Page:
So how do we fill our child’s sensory cup? We can easily fill our child's sensory cup by encouraging or providing play that can be manipulated in several different ways while using their senses. My favorite Summer sensory experiences are sand & water play! The National Association for the Education of Young Children (NAEYC) states that sand and water play, "allow children to learn with hands-on materials and take in new information through their senses. These sensory experiences can assist some children with calming down their bodies." It's a win, win!
If your child seems overwhelmed or overstimulated, give them time and space to ease in at their own pace. Provide a towel if they want to dry their hands and face or a safe place to sit until they feel more comfortable. If they can't stand to sit in the grass, provide a blanket to sit on. This will ease their feelings and the amount of stimulus they are receiving while allowing them to still participate. You can also model how you'd like your child to play with any given activity. Sometimes, they simply don't know or are intimidated about what to do. You also can set the expectations of proper or desired use of materials at this time.
Check out the list of our favorite OUTDOOR SUMMER SENSORY activities below!
run through a sprinkler
play in the pool
sink or float water table
colored ice cubes for color exploration and mixing
shaped ice cube molds for shape & animal exploration - frozen ice cubes
sponges & water play
shaving cream play - clean toys, water table, or just play with shaving cream!
sand box play
build a beach in the sandbox using natural materials and tinfoil (for the water)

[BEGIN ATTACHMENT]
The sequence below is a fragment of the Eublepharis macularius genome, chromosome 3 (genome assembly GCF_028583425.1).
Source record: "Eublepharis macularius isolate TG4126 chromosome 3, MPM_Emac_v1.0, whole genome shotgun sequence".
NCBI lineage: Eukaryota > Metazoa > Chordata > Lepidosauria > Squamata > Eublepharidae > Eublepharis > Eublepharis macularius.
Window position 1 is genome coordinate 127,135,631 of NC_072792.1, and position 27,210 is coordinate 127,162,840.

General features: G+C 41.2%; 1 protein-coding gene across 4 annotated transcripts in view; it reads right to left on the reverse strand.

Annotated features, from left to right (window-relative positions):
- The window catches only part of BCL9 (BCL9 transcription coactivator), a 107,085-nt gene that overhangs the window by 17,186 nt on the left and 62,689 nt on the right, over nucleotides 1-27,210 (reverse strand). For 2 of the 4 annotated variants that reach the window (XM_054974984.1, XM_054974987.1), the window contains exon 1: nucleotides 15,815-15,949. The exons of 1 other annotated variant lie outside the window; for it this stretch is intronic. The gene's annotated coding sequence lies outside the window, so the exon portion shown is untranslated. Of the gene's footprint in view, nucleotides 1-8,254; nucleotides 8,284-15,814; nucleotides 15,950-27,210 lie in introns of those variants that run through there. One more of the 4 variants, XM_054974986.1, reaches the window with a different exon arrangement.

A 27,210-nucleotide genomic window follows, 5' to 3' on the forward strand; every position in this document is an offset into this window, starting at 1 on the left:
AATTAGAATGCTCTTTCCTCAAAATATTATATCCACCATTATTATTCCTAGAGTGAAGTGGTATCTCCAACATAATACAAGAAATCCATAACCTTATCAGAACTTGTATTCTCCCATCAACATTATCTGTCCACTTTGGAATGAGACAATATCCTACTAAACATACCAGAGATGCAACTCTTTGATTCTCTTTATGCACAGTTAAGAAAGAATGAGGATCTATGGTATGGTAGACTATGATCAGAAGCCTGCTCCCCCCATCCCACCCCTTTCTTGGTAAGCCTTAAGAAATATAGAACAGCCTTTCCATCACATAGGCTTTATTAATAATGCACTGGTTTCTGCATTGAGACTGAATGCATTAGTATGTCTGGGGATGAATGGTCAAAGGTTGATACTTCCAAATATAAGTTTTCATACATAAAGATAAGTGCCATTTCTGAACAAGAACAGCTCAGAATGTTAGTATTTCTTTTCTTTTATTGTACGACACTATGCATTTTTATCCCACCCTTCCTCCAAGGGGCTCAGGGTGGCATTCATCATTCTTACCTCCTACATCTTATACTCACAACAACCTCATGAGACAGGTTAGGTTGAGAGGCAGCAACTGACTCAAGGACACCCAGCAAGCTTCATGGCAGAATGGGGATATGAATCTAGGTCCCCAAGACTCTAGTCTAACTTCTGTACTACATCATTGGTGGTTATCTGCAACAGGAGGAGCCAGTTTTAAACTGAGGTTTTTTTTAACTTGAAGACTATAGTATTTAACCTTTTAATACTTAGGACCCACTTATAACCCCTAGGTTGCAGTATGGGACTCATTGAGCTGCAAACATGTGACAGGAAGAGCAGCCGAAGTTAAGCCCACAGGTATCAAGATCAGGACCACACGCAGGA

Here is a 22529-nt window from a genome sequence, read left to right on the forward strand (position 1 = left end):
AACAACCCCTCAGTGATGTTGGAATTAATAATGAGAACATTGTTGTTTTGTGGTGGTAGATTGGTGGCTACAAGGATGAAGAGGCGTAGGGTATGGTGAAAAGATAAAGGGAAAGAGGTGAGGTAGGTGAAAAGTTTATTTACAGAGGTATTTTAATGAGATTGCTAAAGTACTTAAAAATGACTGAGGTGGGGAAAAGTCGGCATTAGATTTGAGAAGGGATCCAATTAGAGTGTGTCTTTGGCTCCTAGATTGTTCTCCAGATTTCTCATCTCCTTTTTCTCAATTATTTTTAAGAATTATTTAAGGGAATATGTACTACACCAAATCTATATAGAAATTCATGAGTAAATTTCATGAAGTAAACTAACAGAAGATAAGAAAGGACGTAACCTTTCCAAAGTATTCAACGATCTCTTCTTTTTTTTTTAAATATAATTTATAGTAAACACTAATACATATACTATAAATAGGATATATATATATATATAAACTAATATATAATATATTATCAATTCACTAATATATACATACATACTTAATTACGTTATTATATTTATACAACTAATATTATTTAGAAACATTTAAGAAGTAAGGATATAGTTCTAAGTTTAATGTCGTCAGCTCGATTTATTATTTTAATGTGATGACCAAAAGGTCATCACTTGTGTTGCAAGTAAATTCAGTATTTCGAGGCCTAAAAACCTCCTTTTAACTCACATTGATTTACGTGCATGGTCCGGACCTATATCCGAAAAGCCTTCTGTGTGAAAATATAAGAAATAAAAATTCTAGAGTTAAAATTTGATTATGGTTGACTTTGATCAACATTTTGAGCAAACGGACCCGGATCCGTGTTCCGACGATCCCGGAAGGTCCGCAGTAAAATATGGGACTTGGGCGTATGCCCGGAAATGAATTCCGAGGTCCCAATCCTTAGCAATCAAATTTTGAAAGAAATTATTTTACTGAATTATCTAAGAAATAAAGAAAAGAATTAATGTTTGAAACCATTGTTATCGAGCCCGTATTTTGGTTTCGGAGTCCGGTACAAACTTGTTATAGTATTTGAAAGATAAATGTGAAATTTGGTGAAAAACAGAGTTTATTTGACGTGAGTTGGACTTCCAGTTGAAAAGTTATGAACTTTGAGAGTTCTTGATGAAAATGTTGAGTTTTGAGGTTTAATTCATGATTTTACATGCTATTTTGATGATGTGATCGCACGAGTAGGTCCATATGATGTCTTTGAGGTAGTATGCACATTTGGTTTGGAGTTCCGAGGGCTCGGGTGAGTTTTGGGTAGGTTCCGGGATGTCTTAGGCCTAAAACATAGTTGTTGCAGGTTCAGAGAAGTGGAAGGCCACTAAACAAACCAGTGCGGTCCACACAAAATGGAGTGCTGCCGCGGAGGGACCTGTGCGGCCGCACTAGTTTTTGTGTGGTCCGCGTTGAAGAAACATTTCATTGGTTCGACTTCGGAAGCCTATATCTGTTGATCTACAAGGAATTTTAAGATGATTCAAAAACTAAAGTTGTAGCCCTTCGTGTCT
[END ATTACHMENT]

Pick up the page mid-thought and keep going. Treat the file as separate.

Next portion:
build sand castles
trucks & sand
small world & sand
washing rocks, shells, & natural materials
fill a bucket with rocks, sand, dirt, or other materials
toy animal bath
dig in the sand or dirt
paint with water
walk on logs
climb hills & roll down
pick, cut, smell herbs & flowers
make potion with water, herbs, flowers & other natural materials
pour water in cups, watering cans, buckets
water the garden
catch & release lightning bugs
splash in a nearby watering hole
dance in the rain
outdoor dance party
visit a local park
go for a walk
If you don't have a pool or water table; a simple bowl, tub, or toy truck filled with water will work too!
If you don't have a sandbox or sand, dirt works just as well!
If you prefer your kiddos not dig holes all over your yard (like mine) give them a tub of dirt and let them have at it!
Sensory Tip! I recently discovered a new sensory toy sensation, Fidget Poppers! They come in all different shapes, sizes, and colors and are super affordable. They are available on Amazon and I hear that Target Dollar Spot also currently has them. These are great for sensory development and regulation and can be used in the water or sand as well! I don't normally highlight actual toys over natural materials, but
these are both beneficial and affordable and can be used for those long Summer car trips or be combined with outdoor play on a walk or stroller ride for little ones. Bonus! They could be used to collect small nature items. *This is NOT a sponsored post, I just happen to really like them!
Happy Sensory Summer!